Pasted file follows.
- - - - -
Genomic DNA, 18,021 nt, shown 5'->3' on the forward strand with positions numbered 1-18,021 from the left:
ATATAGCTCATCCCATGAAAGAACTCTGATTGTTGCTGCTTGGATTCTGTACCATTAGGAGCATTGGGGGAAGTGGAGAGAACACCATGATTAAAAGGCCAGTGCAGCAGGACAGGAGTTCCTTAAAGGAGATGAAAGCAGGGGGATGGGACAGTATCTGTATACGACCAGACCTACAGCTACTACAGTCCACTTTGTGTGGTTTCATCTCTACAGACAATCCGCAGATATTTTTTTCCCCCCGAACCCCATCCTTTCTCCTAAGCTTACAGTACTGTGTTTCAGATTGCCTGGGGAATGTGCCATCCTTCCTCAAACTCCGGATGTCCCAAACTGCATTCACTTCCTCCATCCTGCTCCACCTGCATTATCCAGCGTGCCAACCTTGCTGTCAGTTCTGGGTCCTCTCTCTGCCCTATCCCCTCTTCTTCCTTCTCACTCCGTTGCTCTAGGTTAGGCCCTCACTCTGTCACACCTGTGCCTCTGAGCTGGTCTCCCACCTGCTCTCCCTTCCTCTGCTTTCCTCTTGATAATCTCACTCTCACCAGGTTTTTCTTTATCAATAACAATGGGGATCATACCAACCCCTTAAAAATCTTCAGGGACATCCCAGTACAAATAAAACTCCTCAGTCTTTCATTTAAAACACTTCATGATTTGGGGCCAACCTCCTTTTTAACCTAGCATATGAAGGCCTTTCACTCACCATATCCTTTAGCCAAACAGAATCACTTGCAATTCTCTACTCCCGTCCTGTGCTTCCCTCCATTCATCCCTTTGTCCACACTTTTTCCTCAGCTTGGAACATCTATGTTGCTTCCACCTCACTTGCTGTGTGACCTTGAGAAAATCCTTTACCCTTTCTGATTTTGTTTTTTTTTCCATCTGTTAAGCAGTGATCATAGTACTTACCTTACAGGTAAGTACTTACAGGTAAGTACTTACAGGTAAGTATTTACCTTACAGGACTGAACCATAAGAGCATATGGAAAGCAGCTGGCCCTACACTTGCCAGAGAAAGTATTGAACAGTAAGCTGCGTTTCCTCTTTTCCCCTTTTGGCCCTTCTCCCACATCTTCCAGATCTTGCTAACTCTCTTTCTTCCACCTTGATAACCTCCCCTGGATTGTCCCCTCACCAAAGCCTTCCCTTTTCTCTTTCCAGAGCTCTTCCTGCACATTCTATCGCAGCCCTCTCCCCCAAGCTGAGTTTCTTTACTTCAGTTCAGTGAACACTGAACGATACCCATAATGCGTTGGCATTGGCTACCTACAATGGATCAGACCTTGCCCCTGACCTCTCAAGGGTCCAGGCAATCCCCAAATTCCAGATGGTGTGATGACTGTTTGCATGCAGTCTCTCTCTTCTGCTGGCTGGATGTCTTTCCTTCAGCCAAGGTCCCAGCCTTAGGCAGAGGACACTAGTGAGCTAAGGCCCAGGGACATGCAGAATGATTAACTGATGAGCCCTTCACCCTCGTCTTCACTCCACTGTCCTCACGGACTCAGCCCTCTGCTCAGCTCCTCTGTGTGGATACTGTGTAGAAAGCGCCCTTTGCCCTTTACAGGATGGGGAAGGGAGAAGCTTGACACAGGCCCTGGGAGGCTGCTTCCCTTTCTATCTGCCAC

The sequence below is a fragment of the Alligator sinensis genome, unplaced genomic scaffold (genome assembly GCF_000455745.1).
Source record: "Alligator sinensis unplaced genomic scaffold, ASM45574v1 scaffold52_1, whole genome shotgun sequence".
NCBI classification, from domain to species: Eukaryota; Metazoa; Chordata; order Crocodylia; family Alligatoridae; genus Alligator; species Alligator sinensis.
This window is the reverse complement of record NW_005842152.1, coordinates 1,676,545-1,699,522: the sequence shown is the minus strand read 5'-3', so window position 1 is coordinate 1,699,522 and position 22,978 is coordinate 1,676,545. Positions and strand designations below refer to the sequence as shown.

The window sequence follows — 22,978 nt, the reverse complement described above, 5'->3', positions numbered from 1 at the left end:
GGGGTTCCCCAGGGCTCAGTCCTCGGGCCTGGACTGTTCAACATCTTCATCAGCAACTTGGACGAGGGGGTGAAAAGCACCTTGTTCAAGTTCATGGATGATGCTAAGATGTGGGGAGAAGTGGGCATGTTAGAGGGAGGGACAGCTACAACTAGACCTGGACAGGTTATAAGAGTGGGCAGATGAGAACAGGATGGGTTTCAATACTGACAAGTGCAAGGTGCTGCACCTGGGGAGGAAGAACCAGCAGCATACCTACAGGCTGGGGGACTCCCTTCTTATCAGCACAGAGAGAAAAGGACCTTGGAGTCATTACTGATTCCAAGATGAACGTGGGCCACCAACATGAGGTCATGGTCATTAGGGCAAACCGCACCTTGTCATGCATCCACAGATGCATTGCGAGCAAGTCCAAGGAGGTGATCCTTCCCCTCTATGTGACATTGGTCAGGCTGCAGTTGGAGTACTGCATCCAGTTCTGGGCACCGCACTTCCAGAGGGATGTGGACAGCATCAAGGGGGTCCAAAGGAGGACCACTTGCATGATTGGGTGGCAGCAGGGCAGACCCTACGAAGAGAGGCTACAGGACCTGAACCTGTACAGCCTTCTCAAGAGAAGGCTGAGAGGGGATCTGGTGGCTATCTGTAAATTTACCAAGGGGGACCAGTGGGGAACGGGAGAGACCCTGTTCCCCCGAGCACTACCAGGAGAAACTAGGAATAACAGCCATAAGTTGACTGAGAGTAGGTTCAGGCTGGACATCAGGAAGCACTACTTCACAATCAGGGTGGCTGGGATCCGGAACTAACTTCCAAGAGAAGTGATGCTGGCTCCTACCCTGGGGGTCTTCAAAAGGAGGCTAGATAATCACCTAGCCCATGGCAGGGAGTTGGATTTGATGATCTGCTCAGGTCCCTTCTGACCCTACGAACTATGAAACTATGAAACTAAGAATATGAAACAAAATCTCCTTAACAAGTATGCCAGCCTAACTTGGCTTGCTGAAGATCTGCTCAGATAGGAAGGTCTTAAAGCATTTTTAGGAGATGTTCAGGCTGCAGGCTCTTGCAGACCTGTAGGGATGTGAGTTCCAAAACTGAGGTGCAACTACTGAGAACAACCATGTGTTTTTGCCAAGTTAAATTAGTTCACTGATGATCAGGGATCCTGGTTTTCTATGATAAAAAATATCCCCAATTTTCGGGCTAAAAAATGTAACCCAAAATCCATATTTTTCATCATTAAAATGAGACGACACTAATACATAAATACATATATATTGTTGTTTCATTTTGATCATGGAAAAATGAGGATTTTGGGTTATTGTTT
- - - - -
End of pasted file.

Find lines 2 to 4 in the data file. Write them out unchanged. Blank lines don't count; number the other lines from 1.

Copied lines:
ATATAGCTCATCCCATGAAAGAACTCTGATTGTTGCTGCTTGGATTCTGTACCATTAGGAGCATTGGGGGAAGTGGAGAGAACACCATGATTAAAAGGCCAGTGCAGCAGGACAGGAGTTCCTTAAAGGAGATGAAAGCAGGGGGATGGGACAGTATCTGTATACGACCAGACCTACAGCTACTACAGTCCACTTTGTGTGGTTTCATCTCTACAGACAATCCGCAGATATTTTTTTCCCCCCGAACCCCATCCTTTCTCCTAAGCTTACAGTACTGTGTTTCAGATTGCCTGGGGAATGTGCCATCCTTCCTCAAACTCCGGATGTCCCAAACTGCATTCACTTCCTCCATCCTGCTCCACCTGCATTATCCAGCGTGCCAACCTTGCTGTCAGTTCTGGGTCCTCTCTCTGCCCTATCCCCTCTTCTTCCTTCTCACTCCGTTGCTCTAGGTTAGGCCCTCACTCTGTCACACCTGTGCCTCTGAGCTGGTCTCCCACCTGCTCTCCCTTCCTCTGCTTTCCTCTTGATAATCTCACTCTCACCAGGTTTTTCTTTATCAATAACAATGGGGATCATACCAACCCCTTAAAAATCTTCAGGGACATCCCAGTACAAATAAAACTCCTCAGTCTTTCATTTAAAACACTTCATGATTTGGGGCCAACCTCCTTTTTAACCTAGCATATGAAGGCCTTTCACTCACCATATCCTTTAGCCAAACAGAATCACTTGCAATTCTCTACTCCCGTCCTGTGCTTCCCTCCATTCATCCCTTTGTCCACACTTTTTCCTCAGCTTGGAACATCTATGTTGCTTCCACCTCACTTGCTGTGTGACCTTGAGAAAATCCTTTACCCTTTCTGATTTTGTTTTTTTTTCCATCTGTTAAGCAGTGATCATAGTACTTACCTTACAGGTAAGTACTTACAGGTAAGTACTTACAGGTAAGTATTTACCTTACAGGACTGAACCATAAGAGCATATGGAAAGCAGCTGGCCCTACACTTGCCAGAGAAAGTATTGAACAGTAAGCTGCGTTTCCTCTTTTCCCCTTTTGGCCCTTCTCCCACATCTTCCAGATCTTGCTAACTCTCTTTCTTCCACCTTGATAACCTCCCCTGGATTGTCCCCTCACCAAAGCCTTCCCTTTTCTCTTTCCAGAGCTCTTCCTGCACATTCTATCGCAGCCCTCTCCCCCAAGCTGAGTTTCTTTACTTCAGTTCAGTGAACACTGAACGATACCCATAATGCGTTGGCATTGGCTACCTACAATGGATCAGACCTTGCCCCTGACCTCTCAAGGGTCCAGGCAATCCCCAAATTCCAGATGGTGTGATGACTGTTTGCATGCAGTCTCTCTCTTCTGCTGGCTGGATGTCTTTCCTTCAGCCAAGGTCCCAGCCTTAGGCAGAGGACACTAGTGAGCTAAGGCCCAGGGACATGCAGAATGATTAACTGATGAGCCCTTCACCCTCGTCTTCACTCCACTGTCCTCACGGACTCAGCCCTCTGCTCAGCTCCTCTGTGTGGATACTGTGTAGAAAGCGCCCTTTGCCCTTTACAGGATGGGGAAGGGAGAAGCTTGACACAGGCCCTGGGAGGCTGCTTCCCTTTCTATCTGCCAC

The sequence below is a fragment of the Alligator sinensis genome, unplaced genomic scaffold (genome assembly GCF_000455745.1).
Source record: "Alligator sinensis unplaced genomic scaffold, ASM45574v1 scaffold52_1, whole genome shotgun sequence".